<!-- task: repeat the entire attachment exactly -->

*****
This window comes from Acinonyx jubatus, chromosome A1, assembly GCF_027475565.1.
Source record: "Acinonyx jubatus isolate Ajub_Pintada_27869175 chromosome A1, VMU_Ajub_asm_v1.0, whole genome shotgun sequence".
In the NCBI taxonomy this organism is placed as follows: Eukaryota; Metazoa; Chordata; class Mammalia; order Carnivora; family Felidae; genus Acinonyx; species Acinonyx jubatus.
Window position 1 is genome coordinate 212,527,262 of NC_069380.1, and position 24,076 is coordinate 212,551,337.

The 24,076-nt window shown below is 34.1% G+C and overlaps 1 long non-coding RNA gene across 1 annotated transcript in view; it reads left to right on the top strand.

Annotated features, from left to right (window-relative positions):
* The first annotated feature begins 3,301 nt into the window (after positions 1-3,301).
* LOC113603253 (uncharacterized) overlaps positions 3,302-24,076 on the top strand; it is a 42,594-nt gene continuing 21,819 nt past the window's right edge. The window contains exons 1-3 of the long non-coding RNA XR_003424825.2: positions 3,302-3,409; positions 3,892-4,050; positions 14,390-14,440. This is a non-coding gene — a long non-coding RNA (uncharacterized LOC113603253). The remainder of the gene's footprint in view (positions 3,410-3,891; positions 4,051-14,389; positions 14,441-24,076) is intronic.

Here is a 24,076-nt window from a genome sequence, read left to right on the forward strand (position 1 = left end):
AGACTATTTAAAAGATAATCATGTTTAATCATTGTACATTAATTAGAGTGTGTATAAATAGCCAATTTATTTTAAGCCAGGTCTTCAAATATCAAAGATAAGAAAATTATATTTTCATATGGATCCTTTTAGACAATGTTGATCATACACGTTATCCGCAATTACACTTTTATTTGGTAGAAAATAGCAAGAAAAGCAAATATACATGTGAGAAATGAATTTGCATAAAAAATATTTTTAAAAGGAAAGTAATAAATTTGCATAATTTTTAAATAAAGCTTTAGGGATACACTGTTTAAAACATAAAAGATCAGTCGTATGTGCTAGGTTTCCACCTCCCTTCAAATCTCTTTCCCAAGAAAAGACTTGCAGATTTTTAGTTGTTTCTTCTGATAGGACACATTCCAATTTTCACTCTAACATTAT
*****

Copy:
This window comes from Acinonyx jubatus, chromosome A1, assembly GCF_027475565.1.
Source record: "Acinonyx jubatus isolate Ajub_Pintada_27869175 chromosome A1, VMU_Ajub_asm_v1.0, whole genome shotgun sequence".
In the NCBI taxonomy this organism is placed as follows: Eukaryota; Metazoa; Chordata; class Mammalia; order Carnivora; family Felidae; genus Acinonyx; species Acinonyx jubatus.
Window position 1 is genome coordinate 212,527,262 of NC_069380.1, and position 24,076 is coordinate 212,551,337.

The 24,076-nt window shown below is 34.1% G+C and overlaps 1 long non-coding RNA gene across 1 annotated transcript in view; it reads left to right on the top strand.

Annotated features, from left to right (window-relative positions):
* The first annotated feature begins 3,301 nt into the window (after positions 1-3,301).
* LOC113603253 (uncharacterized) overlaps positions 3,302-24,076 on the top strand; it is a 42,594-nt gene continuing 21,819 nt past the window's right edge. The window contains exons 1-3 of the long non-coding RNA XR_003424825.2: positions 3,302-3,409; positions 3,892-4,050; positions 14,390-14,440. This is a non-coding gene — a long non-coding RNA (uncharacterized LOC113603253). The remainder of the gene's footprint in view (positions 3,410-3,891; positions 4,051-14,389; positions 14,441-24,076) is intronic.

Here is a 24,076-nt window from a genome sequence, read left to right on the forward strand (position 1 = left end):
AGACTATTTAAAAGATAATCATGTTTAATCATTGTACATTAATTAGAGTGTGTATAAATAGCCAATTTATTTTAAGCCAGGTCTTCAAATATCAAAGATAAGAAAATTATATTTTCATATGGATCCTTTTAGACAATGTTGATCATACACGTTATCCGCAATTACACTTTTATTTGGTAGAAAATAGCAAGAAAAGCAAATATACATGTGAGAAATGAATTTGCATAAAAAATATTTTTAAAAGGAAAGTAATAAATTTGCATAATTTTTAAATAAAGCTTTAGGGATACACTGTTTAAAACATAAAAGATCAGTCGTATGTGCTAGGTTTCCACCTCCCTTCAAATCTCTTTCCCAAGAAAAGACTTGCAGATTTTTAGTTGTTTCTTCTGATAGGACACATTCCAATTTTCACTCTAACATTAT